2014 49¢ Hudson River School Paintings
These stamps are the 12th issue in the American Treasures series. The artwork includes the 1912 Thomas Moran painting “Grand Canyon”; “Summer Afternoon” painted by Asher B. Durand in 1865; the 1856 oil painting “Sunset” by Frederic Edwin Church; and the 1830 oil painting “Distant View of Niagara Falls” by Thomas Cole.
The so-called Hudson River School of Landscape Painting emerged in the United States in the late 1820s as an artistic celebration of nature in its purest form. As artists began painting portrait subjects in front of backgrounds of hills, streams, and trees, the natural settings took over as the focal point. Landscape painting became a major style of art in itself.
The Hudson River School was named to identify the movement toward landscape painting and to classify artists of this style. Many of the artists worked or lived near the Hudson River area of New York City and often would travel to the country for inspiration. The vast, unspoiled landscapes of the mid-19th century Hudson River Valley and Catskills regions offered perfect subject matter for the new artistic focus.
Hudson River artists used invisible brushstrokes to capture the most minute details of nature on the grandest scale. Their paintings feature tranquil landscapes under blue skies, often illuminated by a sunrise or sunset.
The style dominated the art world for the better part of the 19th century. Considered the first truly American style of art, the Hudson River School of Landscape Painting is still a preferred style among many art enthusiasts.
49¢ Hudson River School, issued to satisfy the first-class mail rate
Issue Date: August 21, 2014
City: Hartford, CT, at the American Philatelic Society Stamp Show
Quantity: 100 million
Printed By: CCL Label
Printing Method: Photogravure
Perforations: Serpentine Die Cut 10¾
Happy Birthday, Albert Bierstadt
Artist Albert Bierstadt was born on January 7, 1830, in Solingen, Germany.
Bierstadt’s family moved to America the following year, settling in New Bedford, Massachusetts. Bierstadt had an interest in art from an early age, making detailed drawings in crayon when he was a child.
Bierstadt began oil painting in 1851, and two years later returned to Germany to study at the Dusseldorf Academy for several years. In 1857, he returned to New Bedford to teach drawing and painting for a short time before deciding to become a full-time painter.
As he gravitated toward capturing landscapes and the unique effects of natural lighting, Bierstadt took to painting upstate New York and New England scenes, joining the Hudson River School Art Movement. Named for the area where their style first developed during the early 1800s, these artists created romantic scenes of unspoiled nature. Like most of the group, Bierstadt had a studio in New York City. From there, he traveled to the nearby Hudson River area to paint its beautiful uninhabited mountains, lakes, and forests. Bierstadt became the most financially successful of all the Hudson River School artists.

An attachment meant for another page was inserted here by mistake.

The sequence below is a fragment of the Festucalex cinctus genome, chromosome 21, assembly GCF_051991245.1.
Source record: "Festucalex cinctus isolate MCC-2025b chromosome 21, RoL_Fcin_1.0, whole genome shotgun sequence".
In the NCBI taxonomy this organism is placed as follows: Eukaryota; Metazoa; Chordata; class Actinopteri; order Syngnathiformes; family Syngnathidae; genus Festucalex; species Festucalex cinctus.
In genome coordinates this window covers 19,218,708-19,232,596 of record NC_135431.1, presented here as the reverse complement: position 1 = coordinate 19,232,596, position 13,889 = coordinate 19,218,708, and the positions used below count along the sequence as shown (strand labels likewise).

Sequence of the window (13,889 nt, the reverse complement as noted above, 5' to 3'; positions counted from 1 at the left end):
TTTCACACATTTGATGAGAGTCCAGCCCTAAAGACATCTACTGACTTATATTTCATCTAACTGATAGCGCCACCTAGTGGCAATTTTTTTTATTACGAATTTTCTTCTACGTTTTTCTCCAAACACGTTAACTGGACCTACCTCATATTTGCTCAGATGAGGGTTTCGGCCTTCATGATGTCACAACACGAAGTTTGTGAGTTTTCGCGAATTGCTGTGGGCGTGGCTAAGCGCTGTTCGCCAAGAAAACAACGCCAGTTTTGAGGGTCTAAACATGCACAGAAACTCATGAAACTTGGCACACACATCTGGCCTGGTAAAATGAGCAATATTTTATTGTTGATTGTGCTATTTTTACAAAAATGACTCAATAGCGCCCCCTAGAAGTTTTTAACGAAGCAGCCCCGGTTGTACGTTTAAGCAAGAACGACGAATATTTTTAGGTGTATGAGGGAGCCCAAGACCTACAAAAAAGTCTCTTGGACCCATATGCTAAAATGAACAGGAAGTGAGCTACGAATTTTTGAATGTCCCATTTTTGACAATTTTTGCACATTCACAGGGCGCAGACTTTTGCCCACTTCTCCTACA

Soon Bierstadt craved new scenery, so he joined the Westward expedition of Colonel Frederick Lander in 1859. The goal of the expedition was to plot a wagon route from Wyoming to the Pacific. Bierstadt traveled as far as the Rocky Mountains, making on-the-spot sketches of Native Americans, emigrants, animals, and landscapes.
Bierstadt then returned to New York City and began transforming his drawings and pictures into huge landscapes, some 6 by 10 feet in size. Bierstadt captured the majesty of the American West, glorifying its pristine landscapes, wild animals, and Native Americans. Using a technique called luminism, Bierstadt bathed water and sky in exaggerated light, portraying America as the new Garden of Eden. These first western paintings were an instant success, and Bierstadt would make several more trips west during his lifetime.
Bierstadt was drafted during the Civil War and paid a substitute to serve in his place. He did spend some time with soldiers, producing the painting Guerrilla Warfare, Civil War, which received positive reviews.
In 1867, Bierstadt went to London and displayed two of his paintings in a private viewing with Queen Victoria. He then spent two years traveling through Europe gaining support for his work and promoting the American West as a place of promise, which has been credited with increasing European emigration. Back in America, his paintings of the Yosemite Valley generated significant publicity for the area, leading many explorers to request his services on their westward expeditions. He was also hired by the Atchison, Topeka, and Santa Fe Railroad to visit and paint the Grand Canyon.
Bierstadt’s wife was diagnosed with tuberculosis in 1876. From then until her death in 1893, they lived in Nassau, Bahamas. During this time, Bierstadt’s work dropped in popularity and was criticized for being too theatrical. A fire then destroyed many of his paintings in 1882. Bierstadt, who had produced over 500 paintings during his lifetime, died on February 18, 1902, and was largely forgotten for several decades. In the 1960s, some of his small oil paintings were exhibited, generating a new appreciation for his talent and art. One critic noted that his “theatrical art, fervent sociability, international outlook, and unquenchable personal energy reflected the epic expansion in every facet of western civilization during the second half of the nineteenth century.”